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Publication numberUS4938814 A
Publication typeGrant
Application numberUS 07/376,844
Publication dateJul 3, 1990
Filing dateJul 7, 1989
Priority dateJul 8, 1988
Fee statusPaid
Also published asEP0350135A2, EP0350135A3, EP0350135B1, EP0350136A2, EP0350136A3, EP0350136B1, EP0350136B2, US4950341
Publication number07376844, 376844, US 4938814 A, US 4938814A, US-A-4938814, US4938814 A, US4938814A
InventorsSchoyer H. F. R., P. A. O. G. Korting, J. M. Mul
Original AssigneeEuropean Space Agency
Export CitationBiBTeX, EndNote, RefMan
External Links: USPTO, USPTO Assignment, Espacenet
High-performance propellant combinations for a rocket engine
US 4938814 A
Hybrid, high-performance propellant combinations for a rocket engine are described, characterized by being constituted by a combination of polyglycidyl axide (GAP) ([C3 H5 N3 O]n), poly-3,3-bis(azidomethyl)oxetane (BAMO) ([C4 H6 N6 O]n) or hydroxy-terminated polybutadiene (HTPB) with hydrazinium nitroformate (N2 H5 C(NO2)3) as a solid oxidizer and pentaborane (B5 H9) or diborane (B2 H6) as a fuel, together with other conventional additives.
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What we claim is:
1. A hybrid propellant combination for a rocket engine, comprising a combination of polyglycidyl azide (GAP) ([C3 H5 N3 O]n), poly-3,3-bis(azidomethyl)oxetane (BAMO) ([C4 H6 N6 O]n) or hydroxyterminated polybutadiene (HTPB) with hydrazinium nitroformate (N2 H5 C(NO2)3) as a solid oxidizer and pentaborane (B5 H9) or diborane (B2 H6) as a fuel.
2. A hybrid propellant combination as claimed in claim 1, selected from the group consisting of:
N2 H5 C(NO2)3 (61%)+B5 H9 (29%)+HTPB (10%),
N2 H5 C(NO2)3 (55%)+B2 H9 (35%)+GAP or BAMO (10%).

This invention relates to propellant combinations for a rocket engine. More specifically, the invention relates to a propellant combination having a high performance and which, prior to use, can be stored for a considerable time.

There is a great need for high-performance propellants which, whether or not in combination, can be stored for a considerable time, for example, in a spacecraft, and can be used not only to change the position of a spacecraft which is in space, but also for launching a spacecraft into space.

Storable combinations of propellants of the prior art, generally consisting of an oxidizer component and a fuel component, have performances inferior to those of conventional, cryogenic combinations.

Thus the specific impulse (Isp) of a rocket engine fed with a combination of dinitrogen tetroxide (N2 O4) and monomethylhydrazide (N2 H3 CH3) is approximately 3000 m/sec, whereas cryogenic mixtures of liquid oxygen and hydrogen offer a specific impulse of more than 4000 m/sec.

The effect of specific impulse on spacecraft payload capabilities is dramatic. If, for example, a velocity of 2000 m/sec is required for bringing a spacecraft into orbit, or for changing a given orbit, then with a specific impulse of 2943 m/sec, half of the spacecraft launch mass would consist of propellant. Raising the specific impulse to 4415 m/sec would reduce the propellant mass to 37.5%. As the mass of the propulsion system itself would not have to be changed appreciably, this freely available mass of 12.5% could be used completely for orbiting means of telecommunication etc. For a spacecraft of 2000 kg, this means an increase in payload by 250 kg.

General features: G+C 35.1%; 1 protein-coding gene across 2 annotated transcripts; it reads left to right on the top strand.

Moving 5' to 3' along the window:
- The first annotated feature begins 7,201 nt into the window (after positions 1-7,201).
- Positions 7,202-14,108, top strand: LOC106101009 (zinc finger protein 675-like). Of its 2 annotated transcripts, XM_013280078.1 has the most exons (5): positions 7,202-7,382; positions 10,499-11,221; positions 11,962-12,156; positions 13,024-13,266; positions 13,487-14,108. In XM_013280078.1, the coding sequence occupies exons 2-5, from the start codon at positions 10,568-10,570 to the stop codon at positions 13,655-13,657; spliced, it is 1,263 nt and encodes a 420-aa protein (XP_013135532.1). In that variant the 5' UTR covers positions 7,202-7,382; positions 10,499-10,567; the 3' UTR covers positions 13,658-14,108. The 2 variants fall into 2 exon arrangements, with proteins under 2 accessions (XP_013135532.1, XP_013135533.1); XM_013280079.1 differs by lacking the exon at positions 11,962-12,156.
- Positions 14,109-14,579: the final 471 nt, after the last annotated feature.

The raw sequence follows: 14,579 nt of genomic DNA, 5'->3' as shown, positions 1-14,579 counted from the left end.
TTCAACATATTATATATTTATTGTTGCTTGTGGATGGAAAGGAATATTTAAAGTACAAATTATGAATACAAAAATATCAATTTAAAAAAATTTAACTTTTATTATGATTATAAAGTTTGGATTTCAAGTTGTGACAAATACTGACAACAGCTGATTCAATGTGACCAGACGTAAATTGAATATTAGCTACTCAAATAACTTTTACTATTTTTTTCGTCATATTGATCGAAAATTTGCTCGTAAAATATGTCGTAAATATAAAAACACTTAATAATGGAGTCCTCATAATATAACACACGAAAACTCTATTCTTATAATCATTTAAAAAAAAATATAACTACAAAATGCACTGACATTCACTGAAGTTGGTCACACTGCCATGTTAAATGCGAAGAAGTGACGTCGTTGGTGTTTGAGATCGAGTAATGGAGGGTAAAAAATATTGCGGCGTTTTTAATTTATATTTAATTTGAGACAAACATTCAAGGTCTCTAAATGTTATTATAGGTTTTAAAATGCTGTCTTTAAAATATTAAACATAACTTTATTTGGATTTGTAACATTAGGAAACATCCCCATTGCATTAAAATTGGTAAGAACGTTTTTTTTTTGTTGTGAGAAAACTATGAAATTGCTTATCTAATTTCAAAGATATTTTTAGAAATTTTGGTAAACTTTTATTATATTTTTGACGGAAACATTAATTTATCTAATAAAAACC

The invention is based on the proposition of developing a propellant combination that can be stored for a prolonged period of time prior to use and is capable of providing a specific impulse which is at least equal to, or exceeds that obtainable by known combinations. The search was directed in particular to hybrid propellant combinations.

The combustion pressure and expansion ratio between the throat and the mouth of the nozzle (At Ae) for present, (pressure-fed) rocket engines are (approximately) as follows:

______________________________________      Combustion pressurePropellant MPa            Expansion ratio______________________________________liquid     1              125solid      10             100hybrid     1              125______________________________________

For new rocket engines to be developed, a (pump-fed) combustion chamber pressure of 15 MPa and an expansion ratio of 750 are foreseen.

The search for the novel combinations was carried out with particular regard to the above operating conditions.

As is well known, the theoretical performance of a propellant or propellant combination can generally be expressed by the following formula: ##EQU1## where γ is the specific heat ratio, Cv Cp,

Ro is the universal gas constant,

Tc is the flame temperature,

M is the mean molar mass of combustion products,

Pc is the combustion chamber pressure, and

Pe is the nozzle exit pressure.

This equation shows that the specific impulse is directly proportional to the square root of the chamber temperature and inversely proportional to the square root of the mean molecular mass of the combustion products, while the Cv Cp ratio also effects the specific impulse.